"My family came to Soundstorm, saw me on stage. They were dancing, they were happy," she said.

Both Naif and Albishi say they believe women DJs will remain fixtures in the kingdom, though their reasoning varies.

For Naif, women DJs succeed because they are better than men at "reading people" and playing what they want to hear.

Albishi, for her part, thinks there is no difference between men and women once they put their headphones on, and that's why women DJs belong.

"My music is not for females or for males," she said. "It's for music-lovers."

Source: The Daily Star


Arab Women Take On Leadership To Improve Health


Health Advocates: Dr. Maha Nubani Husseini (2nd row, 6th from L); the writer; (3rd row, 2nd from L); Dr. Donna Zwas (3rd row, 4th from R).

(Photo credit: AVI HAYOUN)


By Barbara Sofer

JULY 30, 2022

“S.” was 19 when she met her husband for the first time.

Family members were present and the couple didn’t speak much. The same happened in the two subsequent short meetings. The man, also young, seemed shy, but “S.” was shy, too. She’d never met a potential groom before.

“S.” liked the idea that she would be living in Jerusalem. She was excited and happy as the wedding preparations moved forward.

Only on their wedding day did “S.” realize to her dismay that she was marrying a mentally challenged man. There was no way out. Her family would never take her back.

The worst was knowing that her parents were aware of her husband-to-be’s limitation and had made the match anyway.

This isn’t a story from a 19th-century novel. I met “S.” when she spoke publicly at Hadassah Medical Center about how her life had suddenly gotten better. She was among some 45 women who came to the hospital to celebrate their participation in and completion of health courses under the auspices of the Linda Joy Pollin Cardiovascular Wellness Center for Women, with the support of the Jerusalem Municipality and Efshari Bari, the Health Ministry’s health promotion program.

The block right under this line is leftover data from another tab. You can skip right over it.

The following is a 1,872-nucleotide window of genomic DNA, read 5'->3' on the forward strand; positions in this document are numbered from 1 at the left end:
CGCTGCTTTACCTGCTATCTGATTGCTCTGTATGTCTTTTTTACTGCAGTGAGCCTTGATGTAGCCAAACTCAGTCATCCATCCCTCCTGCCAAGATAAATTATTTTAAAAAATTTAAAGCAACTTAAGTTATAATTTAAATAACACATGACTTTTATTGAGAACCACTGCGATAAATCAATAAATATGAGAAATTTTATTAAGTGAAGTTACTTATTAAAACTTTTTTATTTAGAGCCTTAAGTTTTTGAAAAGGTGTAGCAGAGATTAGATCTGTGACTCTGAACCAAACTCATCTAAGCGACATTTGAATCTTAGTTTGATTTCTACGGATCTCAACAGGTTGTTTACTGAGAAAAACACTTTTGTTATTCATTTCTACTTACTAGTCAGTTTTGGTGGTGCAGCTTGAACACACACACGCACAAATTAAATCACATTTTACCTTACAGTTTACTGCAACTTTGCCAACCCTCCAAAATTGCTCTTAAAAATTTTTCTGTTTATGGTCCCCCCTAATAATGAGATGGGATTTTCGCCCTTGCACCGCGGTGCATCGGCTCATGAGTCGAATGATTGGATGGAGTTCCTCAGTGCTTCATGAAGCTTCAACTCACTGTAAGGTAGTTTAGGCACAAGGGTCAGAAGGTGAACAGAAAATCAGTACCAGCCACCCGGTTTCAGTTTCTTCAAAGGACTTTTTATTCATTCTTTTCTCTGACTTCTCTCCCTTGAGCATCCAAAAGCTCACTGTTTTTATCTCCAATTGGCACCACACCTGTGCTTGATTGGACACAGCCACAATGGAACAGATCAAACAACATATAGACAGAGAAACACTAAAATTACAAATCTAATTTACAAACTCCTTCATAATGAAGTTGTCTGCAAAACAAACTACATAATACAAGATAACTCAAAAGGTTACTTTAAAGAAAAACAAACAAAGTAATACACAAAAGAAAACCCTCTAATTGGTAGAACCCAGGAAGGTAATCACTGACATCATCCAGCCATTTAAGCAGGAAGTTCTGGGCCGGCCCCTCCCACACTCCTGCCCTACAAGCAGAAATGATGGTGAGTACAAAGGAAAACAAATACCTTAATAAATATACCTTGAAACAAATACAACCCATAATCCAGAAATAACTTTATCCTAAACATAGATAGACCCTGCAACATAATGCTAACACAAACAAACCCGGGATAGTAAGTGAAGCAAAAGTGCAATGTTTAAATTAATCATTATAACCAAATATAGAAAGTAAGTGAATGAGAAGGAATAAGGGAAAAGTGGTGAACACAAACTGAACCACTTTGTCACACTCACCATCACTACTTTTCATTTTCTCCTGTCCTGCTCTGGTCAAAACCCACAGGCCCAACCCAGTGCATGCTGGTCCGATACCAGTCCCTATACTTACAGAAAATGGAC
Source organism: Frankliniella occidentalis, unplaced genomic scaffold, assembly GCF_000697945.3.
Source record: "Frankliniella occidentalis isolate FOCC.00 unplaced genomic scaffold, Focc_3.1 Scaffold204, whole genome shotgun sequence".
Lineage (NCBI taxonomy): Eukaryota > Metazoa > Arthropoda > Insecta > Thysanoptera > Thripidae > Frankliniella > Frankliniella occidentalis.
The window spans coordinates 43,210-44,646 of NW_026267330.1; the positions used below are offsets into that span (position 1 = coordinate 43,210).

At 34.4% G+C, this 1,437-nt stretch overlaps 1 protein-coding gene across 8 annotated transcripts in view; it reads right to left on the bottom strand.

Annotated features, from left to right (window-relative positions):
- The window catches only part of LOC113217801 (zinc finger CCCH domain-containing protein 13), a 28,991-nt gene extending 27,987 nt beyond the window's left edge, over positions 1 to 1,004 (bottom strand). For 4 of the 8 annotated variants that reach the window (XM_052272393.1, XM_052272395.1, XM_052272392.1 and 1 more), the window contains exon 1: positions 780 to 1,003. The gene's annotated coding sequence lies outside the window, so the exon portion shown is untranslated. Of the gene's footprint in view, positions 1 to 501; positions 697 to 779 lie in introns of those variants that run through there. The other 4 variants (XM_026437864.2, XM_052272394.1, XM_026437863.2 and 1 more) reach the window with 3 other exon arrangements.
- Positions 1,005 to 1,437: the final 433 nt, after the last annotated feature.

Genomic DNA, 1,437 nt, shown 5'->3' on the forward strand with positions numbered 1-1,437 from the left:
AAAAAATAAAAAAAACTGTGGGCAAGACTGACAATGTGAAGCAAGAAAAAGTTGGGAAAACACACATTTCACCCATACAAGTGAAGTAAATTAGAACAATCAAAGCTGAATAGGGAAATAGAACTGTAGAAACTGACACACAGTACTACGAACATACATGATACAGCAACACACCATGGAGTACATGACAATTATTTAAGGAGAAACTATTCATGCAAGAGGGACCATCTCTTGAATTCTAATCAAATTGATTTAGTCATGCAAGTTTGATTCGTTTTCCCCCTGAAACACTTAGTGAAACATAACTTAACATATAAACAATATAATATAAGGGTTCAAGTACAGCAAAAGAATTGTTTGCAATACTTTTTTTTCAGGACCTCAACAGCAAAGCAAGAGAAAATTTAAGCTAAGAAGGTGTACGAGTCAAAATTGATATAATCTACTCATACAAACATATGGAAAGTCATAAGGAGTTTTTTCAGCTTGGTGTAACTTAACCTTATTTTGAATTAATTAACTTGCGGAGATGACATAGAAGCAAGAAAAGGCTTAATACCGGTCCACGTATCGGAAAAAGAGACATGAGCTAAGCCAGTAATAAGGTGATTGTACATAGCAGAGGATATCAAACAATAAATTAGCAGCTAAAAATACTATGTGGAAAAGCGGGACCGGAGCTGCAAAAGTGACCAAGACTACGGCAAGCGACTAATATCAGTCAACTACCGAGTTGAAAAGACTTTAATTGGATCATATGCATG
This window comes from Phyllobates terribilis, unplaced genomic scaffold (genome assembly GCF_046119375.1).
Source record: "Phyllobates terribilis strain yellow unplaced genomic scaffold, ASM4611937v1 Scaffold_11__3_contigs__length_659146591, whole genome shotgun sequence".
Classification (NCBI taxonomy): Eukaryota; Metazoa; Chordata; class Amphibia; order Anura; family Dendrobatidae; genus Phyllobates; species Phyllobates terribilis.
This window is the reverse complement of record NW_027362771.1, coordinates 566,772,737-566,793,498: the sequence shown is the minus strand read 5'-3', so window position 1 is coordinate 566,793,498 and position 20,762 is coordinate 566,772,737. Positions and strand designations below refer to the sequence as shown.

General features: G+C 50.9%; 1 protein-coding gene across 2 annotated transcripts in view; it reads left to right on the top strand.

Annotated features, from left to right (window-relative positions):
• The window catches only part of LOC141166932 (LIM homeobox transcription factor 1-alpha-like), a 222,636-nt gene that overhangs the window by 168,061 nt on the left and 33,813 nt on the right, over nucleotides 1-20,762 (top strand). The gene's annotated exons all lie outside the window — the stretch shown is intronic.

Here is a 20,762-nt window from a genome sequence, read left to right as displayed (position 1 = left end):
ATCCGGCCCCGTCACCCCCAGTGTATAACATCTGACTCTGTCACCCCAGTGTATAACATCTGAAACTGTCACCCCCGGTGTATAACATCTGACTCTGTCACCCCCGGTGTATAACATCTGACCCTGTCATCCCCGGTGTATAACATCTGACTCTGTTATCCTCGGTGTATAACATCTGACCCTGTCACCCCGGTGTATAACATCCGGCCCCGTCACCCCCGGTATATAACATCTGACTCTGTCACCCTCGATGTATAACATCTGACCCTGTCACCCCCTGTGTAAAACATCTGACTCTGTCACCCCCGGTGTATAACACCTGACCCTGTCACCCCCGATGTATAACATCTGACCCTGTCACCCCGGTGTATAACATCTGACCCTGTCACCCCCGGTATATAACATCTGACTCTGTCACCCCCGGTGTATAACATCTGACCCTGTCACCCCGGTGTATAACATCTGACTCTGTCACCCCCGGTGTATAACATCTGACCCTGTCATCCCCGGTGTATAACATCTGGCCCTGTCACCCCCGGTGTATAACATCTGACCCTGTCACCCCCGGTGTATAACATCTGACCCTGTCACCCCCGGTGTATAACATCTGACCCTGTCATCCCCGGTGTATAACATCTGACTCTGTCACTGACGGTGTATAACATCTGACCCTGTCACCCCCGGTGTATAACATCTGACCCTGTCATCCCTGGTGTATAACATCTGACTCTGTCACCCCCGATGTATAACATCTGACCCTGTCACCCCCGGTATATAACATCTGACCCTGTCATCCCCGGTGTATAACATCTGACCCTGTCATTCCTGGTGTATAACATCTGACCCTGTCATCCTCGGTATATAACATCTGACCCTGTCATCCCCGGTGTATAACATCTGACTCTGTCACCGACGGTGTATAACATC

“S.” is one of 11 children in a family with a hand-to-mouth family existence in a periphery village within the Palestinian Authority. Today she’s 38, still married, a mother of four children – one of whom has severe learning disabilities. Her husband doesn’t work and they live on disability insurance.

Another of “S.’s” personal frustrations was not being allowed to go to high school beyond the 10th grade. So when she heard about a free course on women’s health at the community center in nearby Wadi Joz, she wanted to attend. At first, her husband’s extended family with whom they live protested her attending but she overcame their objections. The workshop had 22 sessions, each three hours long, and was adapted from the American Diabetes Prevention Program to fit the Jerusalem community’s needs. At each meeting, the women from Isawiya and Wadi Joz would hear from a medical professional in Arabic and take part in discussion groups.

“What we added to the American program was mostly the element of resilience,” says Dr. Maha Nubani Husseini, who directs the program curriculum and implementation in the Arab sector. “Our women deal daily with the challenges of lower socioeconomic conditions, plus the restrictions on women’s independence within the norms of Palestinian society. Even in better-off neighborhoods, we have husbands who show up at the community centers to make sure that what their wives are doing conforms to their strictures and values.”

A shocking statistic: by age 70, half of Arab women have diabetes, and they have a 60% higher rate of cardiovascular mortality than Jewish women.

“There are not significant genetic differences between the Jewish women and the Arab women in Jerusalem that explain the disparities in heart disease,” says Dr. Donna Zwas, the Harvard-trained cardiologist who heads the Pollin Center. “The major differences are lifestyle and dietary choices that can be changed, which ultimately will prevent disease and save lives. Arab women in Israel are diagnosed with heart disease 10 years earlier than Jewish women.”